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As the building season for 2018 starts, home buyers are facing a perfect storm. A “perfect storm” is defined as “a particularly bad or critical state of affairs, arising from a number of negative and unpredictable factors.”
For the housing industry, the perfect storm is due to three factors that are each significant, but together pose a real concern for homebuyers. There is a critical shortage of homes on the resale market, an unprecedented shortage in critical labor categories needed to build new homes, and at the same time buyers are facing sharply rising prices for both existing and site-built homes.
CNBC reports that U.S. home prices increased in late 2017 to an annual growth rate of 6.3 percent. According to the much-watched S&P CoreLogic Case-Shiller national home prices index, the pace of growth in prices is up .2% from earlier in the year. Forbes reports that prices rose between 5.92% and 12% as of late 2017 and experts believed similar growth in prices is likely in 2018.
At the same time the Wall Street Journal, in an article titled “The Next Housing Crisis: A Historic Shortage of New Homes” reports that builders are turning away potential customers because they can’t keep pace with the demand. They further report that the National Association of Home Builders estimates its’ builders will start fewer than 900,000 new homes in 2018, less than the roughly 1.3 million homes needed to keep up with population growth. The NAHB also reports that a growing number of builders are plagued by critical shortages of skilled labor and subcontractors.
The Modular Home Industry has remained very stable, however. Many homebuyers do not realize that factory-built or system-built homes are identical in every respect to homes built onsite in terms of construction techniques, materials, and finishes. They meet or exceed building codes for wood framed homes built by local contractors. Modular factories have not seen critical labor shortages. Workers commute only to the factory each day and factories are not seasonal like onsite construction; workers do not have bad weather days and enjoy employment 12 months a year. A stable and well-trained workforce has allowed factory production to increase while local contractors have reduced production due to labor shortages. Modern, well equipped, modular home factories can produce homes at the rate of up to 5 homes per week. Many large developers can’t manage that pace.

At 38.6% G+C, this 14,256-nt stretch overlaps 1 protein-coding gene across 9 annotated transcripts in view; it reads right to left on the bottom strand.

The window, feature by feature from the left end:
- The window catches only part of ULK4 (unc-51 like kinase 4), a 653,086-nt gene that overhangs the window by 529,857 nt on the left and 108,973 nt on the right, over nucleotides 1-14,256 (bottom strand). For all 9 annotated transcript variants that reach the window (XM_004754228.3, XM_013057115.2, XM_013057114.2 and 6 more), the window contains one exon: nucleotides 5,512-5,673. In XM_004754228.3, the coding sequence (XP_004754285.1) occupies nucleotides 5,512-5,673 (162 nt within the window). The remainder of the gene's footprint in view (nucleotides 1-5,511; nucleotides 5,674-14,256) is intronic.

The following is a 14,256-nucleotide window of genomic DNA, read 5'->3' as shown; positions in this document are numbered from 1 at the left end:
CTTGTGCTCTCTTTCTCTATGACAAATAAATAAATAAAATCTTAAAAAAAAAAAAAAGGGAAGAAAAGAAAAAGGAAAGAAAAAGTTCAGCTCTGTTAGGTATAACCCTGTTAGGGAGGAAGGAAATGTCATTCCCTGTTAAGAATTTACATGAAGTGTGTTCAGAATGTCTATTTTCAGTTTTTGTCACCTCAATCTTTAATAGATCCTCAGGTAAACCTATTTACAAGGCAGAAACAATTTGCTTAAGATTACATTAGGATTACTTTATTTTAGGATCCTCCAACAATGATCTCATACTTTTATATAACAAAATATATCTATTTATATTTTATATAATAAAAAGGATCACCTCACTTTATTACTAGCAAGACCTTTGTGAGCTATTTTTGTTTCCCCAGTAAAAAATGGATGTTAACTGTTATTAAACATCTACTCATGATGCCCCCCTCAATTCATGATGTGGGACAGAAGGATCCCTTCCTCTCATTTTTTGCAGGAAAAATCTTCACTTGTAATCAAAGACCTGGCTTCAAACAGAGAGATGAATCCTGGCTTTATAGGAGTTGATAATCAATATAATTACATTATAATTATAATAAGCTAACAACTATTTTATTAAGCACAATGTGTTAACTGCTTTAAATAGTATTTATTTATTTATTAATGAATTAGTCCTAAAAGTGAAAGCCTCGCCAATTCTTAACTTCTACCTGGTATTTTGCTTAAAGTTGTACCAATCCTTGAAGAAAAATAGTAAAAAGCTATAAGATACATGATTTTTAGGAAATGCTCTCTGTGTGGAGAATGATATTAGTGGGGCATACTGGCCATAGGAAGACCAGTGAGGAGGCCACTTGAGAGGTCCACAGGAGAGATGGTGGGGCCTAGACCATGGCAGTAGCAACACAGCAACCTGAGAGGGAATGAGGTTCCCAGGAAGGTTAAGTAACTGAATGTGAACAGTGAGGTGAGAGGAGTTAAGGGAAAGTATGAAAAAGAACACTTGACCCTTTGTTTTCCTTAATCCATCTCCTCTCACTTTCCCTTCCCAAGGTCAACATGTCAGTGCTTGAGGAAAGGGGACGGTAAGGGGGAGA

Modular home prices have also remained very stable. Factories this year have passed on material cost increases of between 1.5% and 3%, while site-built homes have increased significantly. Building a new custom modular home can be many dollars per square foot less than purchasing a home on the resale market or a new home in a development.
New home buyers in 2018 may very well be saved from this perfect storm by the modular home industry. Building custom wood framed homes in a controlled environment with consistent production 12 months of the year may be the best way to bring an affordable home to many families.
- NAHB // https://www.constructiondive.com/news/nahb-growing-number-of-builders-plagued-by-skilled-labor-subcontractor-sh/421764/
- CNBC // https://www.cnbc.com/2018/02/27/home-prices-surge-amid-critical-housing-shortage.html
- Wall Street Journal // https://www.wsj.com/articles/american-housing-shortage-slams-the-door-on-buyers-1521395460
- FORBES // https://www.forbes.com/sites/samanthasharf/2018/01/03/housing-outlook-2018-six-predictions-from-the-experts/#7c24dfbe4066f growing families
This is a guest post by Harry Cooper. Harry is a Custom Modular Home Consultant with Impresa Modular and serves the Southeastern Region. He has many years of experience in construction, particularly modular construction. One example of his wide ranging background was Harry’s participation in the team that moved and placed modular buildings at the South Pole for a research station community.
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